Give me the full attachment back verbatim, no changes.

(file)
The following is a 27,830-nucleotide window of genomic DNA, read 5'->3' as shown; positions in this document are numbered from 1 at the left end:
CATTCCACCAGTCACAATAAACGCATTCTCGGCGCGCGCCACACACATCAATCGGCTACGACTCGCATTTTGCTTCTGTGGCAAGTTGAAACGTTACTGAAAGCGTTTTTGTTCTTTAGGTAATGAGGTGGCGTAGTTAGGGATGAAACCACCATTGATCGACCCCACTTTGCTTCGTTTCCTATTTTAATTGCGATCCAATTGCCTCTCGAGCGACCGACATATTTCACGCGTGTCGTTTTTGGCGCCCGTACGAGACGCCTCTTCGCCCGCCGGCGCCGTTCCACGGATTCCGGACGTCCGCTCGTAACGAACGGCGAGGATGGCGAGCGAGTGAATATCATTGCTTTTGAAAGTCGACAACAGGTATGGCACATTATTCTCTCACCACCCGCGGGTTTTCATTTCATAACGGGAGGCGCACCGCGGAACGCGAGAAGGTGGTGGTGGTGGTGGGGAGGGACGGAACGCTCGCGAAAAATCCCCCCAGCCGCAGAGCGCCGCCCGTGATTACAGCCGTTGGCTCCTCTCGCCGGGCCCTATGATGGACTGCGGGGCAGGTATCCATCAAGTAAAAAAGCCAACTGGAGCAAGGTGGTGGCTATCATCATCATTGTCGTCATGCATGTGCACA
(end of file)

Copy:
The following is a 27,830-nucleotide window of genomic DNA, read 5'->3' as shown; positions in this document are numbered from 1 at the left end:
CATTCCACCAGTCACAATAAACGCATTCTCGGCGCGCGCCACACACATCAATCGGCTACGACTCGCATTTTGCTTCTGTGGCAAGTTGAAACGTTACTGAAAGCGTTTTTGTTCTTTAGGTAATGAGGTGGCGTAGTTAGGGATGAAACCACCATTGATCGACCCCACTTTGCTTCGTTTCCTATTTTAATTGCGATCCAATTGCCTCTCGAGCGACCGACATATTTCACGCGTGTCGTTTTTGGCGCCCGTACGAGACGCCTCTTCGCCCGCCGGCGCCGTTCCACGGATTCCGGACGTCCGCTCGTAACGAACGGCGAGGATGGCGAGCGAGTGAATATCATTGCTTTTGAAAGTCGACAACAGGTATGGCACATTATTCTCTCACCACCCGCGGGTTTTCATTTCATAACGGGAGGCGCACCGCGGAACGCGAGAAGGTGGTGGTGGTGGTGGGGAGGGACGGAACGCTCGCGAAAAATCCCCCCAGCCGCAGAGCGCCGCCCGTGATTACAGCCGTTGGCTCCTCTCGCCGGGCCCTATGATGGACTGCGGGGCAGGTATCCATCAAGTAAAAAAGCCAACTGGAGCAAGGTGGTGGCTATCATCATCATTGTCGTCATGCATGTGCACA